Ohio lawmakers plan repeal of scandal-ridden coal plant subsidies

Plant in House Speaker’s district leads lawmakers to file discharge petition to go over his head

By: - June 7, 2023 4:55 am

COLUMBUS, Ohio — MAY 24: House Speaker Rep. Jason Stephens, R-Kitts Hill, holds the gavel during the Ohio House session, May 24, 2023, at the Statehouse in Columbus, Ohio. (Photo by Graham Stokes for Ohio Capital Journal. Republish photo only with original story.)

Ohio lawmakers are going over the House speaker’s head to repeal the scandal-ridden bill that forces ratepayers to spend millions funding “dirty” coal plants.

While former House Speaker Larry Householder awaits his sentencing in the largest corruption scandal in state history, a third of the Ohio House is considering repealing the remaining parts of the bill that helped make him and his coconspirators rich.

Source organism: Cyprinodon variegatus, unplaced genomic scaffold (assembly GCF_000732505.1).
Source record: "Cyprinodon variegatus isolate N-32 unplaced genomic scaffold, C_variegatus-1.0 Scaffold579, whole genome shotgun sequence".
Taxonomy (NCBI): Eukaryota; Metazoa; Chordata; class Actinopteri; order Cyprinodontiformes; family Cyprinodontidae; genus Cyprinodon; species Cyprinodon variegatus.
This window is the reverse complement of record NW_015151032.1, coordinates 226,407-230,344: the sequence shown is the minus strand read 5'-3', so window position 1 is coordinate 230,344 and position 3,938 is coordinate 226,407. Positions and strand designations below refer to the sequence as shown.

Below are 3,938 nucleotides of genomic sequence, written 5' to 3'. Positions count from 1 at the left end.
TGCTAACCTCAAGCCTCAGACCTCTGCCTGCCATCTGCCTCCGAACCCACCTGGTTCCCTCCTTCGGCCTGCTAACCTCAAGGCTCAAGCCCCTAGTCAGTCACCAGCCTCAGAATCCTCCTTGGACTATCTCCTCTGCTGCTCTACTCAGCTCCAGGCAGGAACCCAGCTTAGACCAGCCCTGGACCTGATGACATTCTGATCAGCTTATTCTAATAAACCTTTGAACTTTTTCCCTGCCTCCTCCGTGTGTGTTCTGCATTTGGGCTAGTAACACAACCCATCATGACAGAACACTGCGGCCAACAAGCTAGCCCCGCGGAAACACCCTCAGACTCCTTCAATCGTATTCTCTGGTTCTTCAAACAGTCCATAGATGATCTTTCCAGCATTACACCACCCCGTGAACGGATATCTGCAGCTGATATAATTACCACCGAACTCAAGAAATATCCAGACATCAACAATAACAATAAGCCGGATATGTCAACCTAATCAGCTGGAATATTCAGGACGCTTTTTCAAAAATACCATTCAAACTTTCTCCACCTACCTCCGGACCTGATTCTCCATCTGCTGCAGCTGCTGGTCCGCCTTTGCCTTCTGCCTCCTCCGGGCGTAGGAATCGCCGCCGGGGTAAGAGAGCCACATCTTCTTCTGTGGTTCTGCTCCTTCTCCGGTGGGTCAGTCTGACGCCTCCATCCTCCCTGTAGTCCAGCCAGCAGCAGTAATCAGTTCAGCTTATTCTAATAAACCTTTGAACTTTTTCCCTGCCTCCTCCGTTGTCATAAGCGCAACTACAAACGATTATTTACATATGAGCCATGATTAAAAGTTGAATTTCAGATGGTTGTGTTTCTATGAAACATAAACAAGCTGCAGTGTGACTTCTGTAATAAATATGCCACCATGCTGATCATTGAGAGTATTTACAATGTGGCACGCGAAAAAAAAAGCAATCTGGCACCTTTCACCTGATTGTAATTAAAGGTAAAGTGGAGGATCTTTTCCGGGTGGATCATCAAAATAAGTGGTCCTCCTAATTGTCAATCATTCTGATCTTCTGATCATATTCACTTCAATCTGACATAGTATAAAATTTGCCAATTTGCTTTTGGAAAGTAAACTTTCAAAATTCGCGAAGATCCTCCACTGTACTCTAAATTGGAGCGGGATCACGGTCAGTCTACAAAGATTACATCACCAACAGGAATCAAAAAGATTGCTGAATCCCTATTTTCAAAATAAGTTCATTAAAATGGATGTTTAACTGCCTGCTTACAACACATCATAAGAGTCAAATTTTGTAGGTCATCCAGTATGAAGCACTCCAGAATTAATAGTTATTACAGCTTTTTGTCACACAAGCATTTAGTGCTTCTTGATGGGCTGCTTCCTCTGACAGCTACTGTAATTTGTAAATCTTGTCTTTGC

jury found that Householder and former GOP leader Matt Borges, beyond a reasonable doubt, participated in the largest public corruption case in state history, a racketeering scheme that left four men guilty and another dead by suicide.

Householder passed a nearly $61 million scheme to pass a billion-dollar bailout, House Bill 6, at the expense of taxpayers and at the benefit of his pockets.

H.B. 6 mainly benefited FirstEnergy’s struggling nuclear power plants, which provisions were later repealed. There are remaining aspects of the bill still in place, though.

The Ohio Valley Electric Corporation (OVEC) also got a handout from the scandal. It expanded a bailout of the OVEC plants and required Ohioans to pay for them. The main beneficiaries from this were American Electric Power Company (AEP), Duke Energy and AES Ohio.

Householder and Borges will be sentenced at 1 p.m. on June 29 and 11 a.m. on June 30, respectively, according to court documents.